Category Archives: Monetary Policy

Bitesize: Has the FOMC increased its focus on foreign risks?

Dan Wales and Emil Iordanov.

Have FOMC discussions changed since the end of 2015? Are the committee more concerned about international risks now?

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Filed under Bitesize, International Economics, Macroeconomics, Monetary Policy

A cat, a hat and a simple measure of gobbledygook: How readable is your writing?

Jonathan Fullwood.

Sometimes the obvious questions are the hardest to answer. In this post I ask how much of what the Bank and the financial industry in general  write can actually be read by a broad audience. Based on my findings, I suggest that both must try harder if claims of accessibility are to be meaningful.

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Filed under Banking, Monetary Policy

Why Unconventional Monetary Policy Works in Theory

Roger Farmer and Pawel Zabczyk.

Monetary Policy signpost

In a discussion at the Brookings Institution, Ben Bernanke quipped that ‘the problem with Quantitative Easing is that it works in practice, but it doesn’t work in theory’.  Bernanke was referring to Wallace Neutrality – a famous result from monetary theory which asserts that the size and composition of the central bank balance sheet has no effect on inflation or employment. In a new working paper we bridge the gap between practice and theory, and we show how, by intervening in asset markets, a central bank can influence both.  In our model, that intervention will unambiguously improve economic outcomes. In essence, central banks can use open market operations and trades in risky assets to insure those unable to insure themselves.

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Filed under Financial Markets, Macroeconomics, Monetary Policy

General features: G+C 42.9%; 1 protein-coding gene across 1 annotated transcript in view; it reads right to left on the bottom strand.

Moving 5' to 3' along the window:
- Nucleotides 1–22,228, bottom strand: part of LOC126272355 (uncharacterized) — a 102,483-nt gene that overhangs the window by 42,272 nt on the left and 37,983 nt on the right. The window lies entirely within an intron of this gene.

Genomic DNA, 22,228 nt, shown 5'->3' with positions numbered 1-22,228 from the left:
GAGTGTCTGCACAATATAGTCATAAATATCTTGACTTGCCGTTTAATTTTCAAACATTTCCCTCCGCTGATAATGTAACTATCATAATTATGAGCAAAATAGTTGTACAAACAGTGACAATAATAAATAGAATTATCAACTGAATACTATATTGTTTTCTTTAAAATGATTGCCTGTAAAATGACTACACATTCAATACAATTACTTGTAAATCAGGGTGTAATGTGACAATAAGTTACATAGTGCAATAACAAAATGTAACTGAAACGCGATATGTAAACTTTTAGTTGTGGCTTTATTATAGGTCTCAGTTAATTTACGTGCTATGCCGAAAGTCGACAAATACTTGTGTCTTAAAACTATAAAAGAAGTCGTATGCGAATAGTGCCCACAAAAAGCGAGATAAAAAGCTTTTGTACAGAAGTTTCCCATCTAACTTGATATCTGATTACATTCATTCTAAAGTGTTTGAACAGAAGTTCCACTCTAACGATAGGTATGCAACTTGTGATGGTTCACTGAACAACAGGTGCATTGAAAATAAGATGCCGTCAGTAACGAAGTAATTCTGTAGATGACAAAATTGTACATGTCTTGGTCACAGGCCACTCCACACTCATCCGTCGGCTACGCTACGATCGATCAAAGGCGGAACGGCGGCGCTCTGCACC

The economic effects of globalisation: a view from two of the Bank’s Agents

Will Holman and Tim Pike.

The openness of the UK economy — measured by international trade and labour flows — has increased substantially in the past twenty years (Charts 1 (a) and (b)). In this post we explore three structural changes to the economy arising from globalisation that we have observed daily in our visits to companies around the UK. These are increases in: (a) openness of product markets; (b) access for UK businesses to overseas labour; and (c) outsourcing of non-core activities to lower-wage economies. There is a long-running debate whether globalisation of markets has weakened the link between domestic factors, such as the amount of domestic slack (spare capacity among UK-based firms and workers), and inflationary pressures. In our view, these structural changes have provided an additional source of slack in product and labour markets that has borne down on UK inflation in recent years. Looking to the future, the vote on 23rd June to leave the EU might affect the pace of change of these forces, making future trends uncertain.

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Filed under International Economics, Macroeconomics, Monetary Policy

Central bank digital currency: the end of monetary policy as we know it?

Marilyne Tolle.

Central banks (CBs) have long issued paper currency. The development of Bitcoin and other private digital currencies has provided them with the technological means to issue their own digital currency. But should they?

Addressing this question is part of the Bank’s Research Agenda. In this post I sketch out how a CB digital currency – call it CBcoin – might affect the monetary and banking systems – setting aside other important and complex systemic implications that range from prudential regulation and financial stability to technology, operational and financial conduct.

I argue that taken to its most extreme conclusion, CBcoin issuance could have far-reaching consequences for commercial and central banking – divorcing payments from private bank deposits and even putting an end to banks’ ability to create money. By redefining the architecture of payment systems, CBcoin could thus challenge fractional reserve banking and reshape the conduct of monetary policy.

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Filed under Banking, Currency, Monetary Policy

If Pate’s Grammar School set UK Monetary Policy…

Samuel Cole, Jack Sherer-Clarke, Oliver Wallbridge, Annabel Manley.

bu-guest-post2

Each year, the Bank of England organises the Target 2.0 competition for A-level economics students. In this guest post, the winning team at March’s national final from Pate’s Grammar School explain what they would do if they were the MPC…